• Reform Harmful Subsidies: Subsidy reform represents the single biggest opportunity to close the funding gap. Nearly US$ 542 billion is spent each year on agricultural, fisheries, and forestry subsidies that are harmful to nature. Redirecting those payments, especially those considered most harmful to biodiversity, to incentivize more sustainable practices would benefit nature while also mitigating climate change and improving food security.
    • Improve Supply Chain Sustainability: The historical impact of global supply chains on nature has been largely negative, characterized by unsustainable practices in agriculture and other sectors. However, a shift toward more responsible supply chain management practices offers an opportunity to avoid harm and even positively impact nature.
    • Investment Risk Management: This involves actions taken by financial institutions to understand and manage the risks to biodiversity from their investments, many of which are becoming more established in mainstream investing. These include a number of screening tools and standards that enable investors to review risks and make informed decisions to avoid investments that may have negative impacts on biodiversity or to invest in areas that have positive biodiversity impacts.
  2. Generate New Revenue [US$ 169-416 billion/year]

    Even if harmful economic activity is greatly reduced, new sources of funding are still needed. Mechanisms for generating revenue include:

    • Domestic Budgets and Tax Policy: Governments possess significant power to influence and direct the economy in ways that both increase certain types of revenue and discourage activities that harm nature. Examples of policies that would create new funding streams include taxes, fees, debt relief, loans, and tariffs.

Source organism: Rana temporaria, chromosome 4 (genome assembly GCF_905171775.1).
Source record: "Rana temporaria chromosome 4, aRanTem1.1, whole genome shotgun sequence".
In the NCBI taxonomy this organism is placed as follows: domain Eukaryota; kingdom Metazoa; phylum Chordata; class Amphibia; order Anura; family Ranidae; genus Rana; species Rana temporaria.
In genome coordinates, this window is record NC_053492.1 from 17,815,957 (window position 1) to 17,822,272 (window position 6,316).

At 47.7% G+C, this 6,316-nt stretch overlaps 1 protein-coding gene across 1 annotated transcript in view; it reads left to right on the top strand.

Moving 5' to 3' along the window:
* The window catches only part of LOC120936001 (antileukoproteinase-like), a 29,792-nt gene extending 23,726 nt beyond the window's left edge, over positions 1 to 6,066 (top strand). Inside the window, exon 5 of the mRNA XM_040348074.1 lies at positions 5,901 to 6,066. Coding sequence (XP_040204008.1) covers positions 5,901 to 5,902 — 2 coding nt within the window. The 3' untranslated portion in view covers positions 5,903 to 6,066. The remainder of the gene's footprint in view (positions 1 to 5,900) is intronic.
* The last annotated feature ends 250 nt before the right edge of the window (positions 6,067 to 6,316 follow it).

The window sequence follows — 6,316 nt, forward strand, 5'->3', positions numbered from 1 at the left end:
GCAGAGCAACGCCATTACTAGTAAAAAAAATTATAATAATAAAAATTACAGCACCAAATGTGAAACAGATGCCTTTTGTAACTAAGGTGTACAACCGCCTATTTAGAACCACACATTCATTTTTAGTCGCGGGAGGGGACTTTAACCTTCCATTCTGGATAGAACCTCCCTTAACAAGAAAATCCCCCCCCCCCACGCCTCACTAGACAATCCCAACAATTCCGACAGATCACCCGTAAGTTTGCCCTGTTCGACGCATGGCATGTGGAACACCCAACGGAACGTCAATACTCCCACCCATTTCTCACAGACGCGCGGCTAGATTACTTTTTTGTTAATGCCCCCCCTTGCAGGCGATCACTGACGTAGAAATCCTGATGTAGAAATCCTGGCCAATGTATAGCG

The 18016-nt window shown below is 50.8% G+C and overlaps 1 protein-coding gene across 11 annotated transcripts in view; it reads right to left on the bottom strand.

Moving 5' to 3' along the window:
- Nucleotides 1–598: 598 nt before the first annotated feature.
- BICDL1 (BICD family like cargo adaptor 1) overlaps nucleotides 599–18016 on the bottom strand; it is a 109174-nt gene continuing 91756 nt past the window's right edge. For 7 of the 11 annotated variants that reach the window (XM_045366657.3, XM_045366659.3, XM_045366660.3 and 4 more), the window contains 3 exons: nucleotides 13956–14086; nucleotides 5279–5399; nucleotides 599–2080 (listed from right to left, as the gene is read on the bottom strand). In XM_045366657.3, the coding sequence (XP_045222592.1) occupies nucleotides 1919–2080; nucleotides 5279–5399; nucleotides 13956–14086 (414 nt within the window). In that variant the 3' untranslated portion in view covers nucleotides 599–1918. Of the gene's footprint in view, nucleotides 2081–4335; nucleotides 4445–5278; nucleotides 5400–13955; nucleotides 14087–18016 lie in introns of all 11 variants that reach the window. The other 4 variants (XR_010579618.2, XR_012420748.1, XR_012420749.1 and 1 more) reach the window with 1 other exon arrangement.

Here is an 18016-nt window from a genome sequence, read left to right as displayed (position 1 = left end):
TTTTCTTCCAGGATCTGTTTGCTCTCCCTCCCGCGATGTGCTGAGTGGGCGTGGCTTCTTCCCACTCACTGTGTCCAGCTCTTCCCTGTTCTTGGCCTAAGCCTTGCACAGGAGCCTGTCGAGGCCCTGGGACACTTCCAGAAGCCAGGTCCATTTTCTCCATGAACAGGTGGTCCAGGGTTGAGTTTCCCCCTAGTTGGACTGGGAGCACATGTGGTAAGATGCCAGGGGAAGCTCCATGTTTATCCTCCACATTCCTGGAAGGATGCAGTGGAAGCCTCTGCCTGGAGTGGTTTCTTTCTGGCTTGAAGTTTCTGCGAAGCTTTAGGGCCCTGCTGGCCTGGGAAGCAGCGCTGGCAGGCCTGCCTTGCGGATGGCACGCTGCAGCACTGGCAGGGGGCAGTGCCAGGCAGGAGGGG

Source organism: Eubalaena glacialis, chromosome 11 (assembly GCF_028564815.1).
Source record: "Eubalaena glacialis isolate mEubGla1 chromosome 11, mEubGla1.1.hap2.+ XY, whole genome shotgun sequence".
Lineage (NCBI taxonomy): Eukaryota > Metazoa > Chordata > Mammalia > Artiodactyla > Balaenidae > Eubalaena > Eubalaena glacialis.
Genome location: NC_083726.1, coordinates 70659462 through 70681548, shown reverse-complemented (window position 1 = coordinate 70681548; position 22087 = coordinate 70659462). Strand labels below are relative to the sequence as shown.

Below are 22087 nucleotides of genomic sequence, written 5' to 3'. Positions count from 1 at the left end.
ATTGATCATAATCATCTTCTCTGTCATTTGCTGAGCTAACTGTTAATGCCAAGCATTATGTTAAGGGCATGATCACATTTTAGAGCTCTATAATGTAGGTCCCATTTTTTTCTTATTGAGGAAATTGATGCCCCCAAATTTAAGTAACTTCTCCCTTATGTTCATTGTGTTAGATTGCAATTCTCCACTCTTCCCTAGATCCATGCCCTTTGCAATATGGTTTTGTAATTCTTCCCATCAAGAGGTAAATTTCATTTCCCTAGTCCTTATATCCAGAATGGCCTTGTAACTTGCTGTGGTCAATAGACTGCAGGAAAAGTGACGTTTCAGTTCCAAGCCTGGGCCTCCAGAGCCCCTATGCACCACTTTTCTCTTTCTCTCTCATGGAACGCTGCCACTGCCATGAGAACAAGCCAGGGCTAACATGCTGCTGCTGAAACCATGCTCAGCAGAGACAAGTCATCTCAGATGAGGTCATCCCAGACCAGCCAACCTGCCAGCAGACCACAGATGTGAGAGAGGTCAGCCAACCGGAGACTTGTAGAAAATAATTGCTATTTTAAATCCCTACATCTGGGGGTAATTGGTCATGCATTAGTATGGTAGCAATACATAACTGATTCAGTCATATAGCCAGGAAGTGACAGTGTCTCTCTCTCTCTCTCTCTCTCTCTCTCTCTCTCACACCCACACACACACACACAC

• Expand Green Financial Products: Interest in sustainable investing has exploded in recent years, but investments that directly benefit nature lag behind, in quantity, investments in low-carbon infrastructure. Financial institutions can help by expanding investment opportunities in green bonds, low-interest green loans, environmental impact bonds, and other green financial products. Governments can assist by creating incentives, clear guidance, and standards for these investments.
    • Expand Biodiversity Offset Mechanisms: Agriculture, infrastructure, and extractive industries that unavoidably and negatively impact nature should offset the harm they cause by carrying out impact mitigation measures or paying to restore degraded ecosystems or protect at-risk ecosystems.
  3. Invest Smarter